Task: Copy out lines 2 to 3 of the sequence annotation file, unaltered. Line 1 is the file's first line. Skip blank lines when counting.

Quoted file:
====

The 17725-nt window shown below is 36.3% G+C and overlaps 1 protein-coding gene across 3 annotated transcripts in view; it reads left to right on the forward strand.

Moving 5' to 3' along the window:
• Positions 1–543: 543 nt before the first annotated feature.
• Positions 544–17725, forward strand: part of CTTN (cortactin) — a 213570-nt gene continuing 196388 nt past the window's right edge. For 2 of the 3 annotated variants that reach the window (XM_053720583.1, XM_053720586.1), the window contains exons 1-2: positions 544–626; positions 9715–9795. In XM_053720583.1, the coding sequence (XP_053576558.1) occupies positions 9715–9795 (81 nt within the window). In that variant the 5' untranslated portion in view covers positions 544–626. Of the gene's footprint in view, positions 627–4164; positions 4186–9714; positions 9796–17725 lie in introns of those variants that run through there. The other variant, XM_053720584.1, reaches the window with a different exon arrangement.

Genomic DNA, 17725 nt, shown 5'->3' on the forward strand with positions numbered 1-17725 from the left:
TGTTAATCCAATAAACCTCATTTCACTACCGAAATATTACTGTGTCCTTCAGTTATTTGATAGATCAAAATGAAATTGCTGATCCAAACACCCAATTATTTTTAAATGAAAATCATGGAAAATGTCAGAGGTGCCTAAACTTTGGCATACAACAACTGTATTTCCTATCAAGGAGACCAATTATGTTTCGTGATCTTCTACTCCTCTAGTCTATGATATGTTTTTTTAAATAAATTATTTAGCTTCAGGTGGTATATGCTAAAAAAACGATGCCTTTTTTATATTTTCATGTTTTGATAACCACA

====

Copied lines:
Moving 5' to 3' along the window:
• Positions 1–543: 543 nt before the first annotated feature.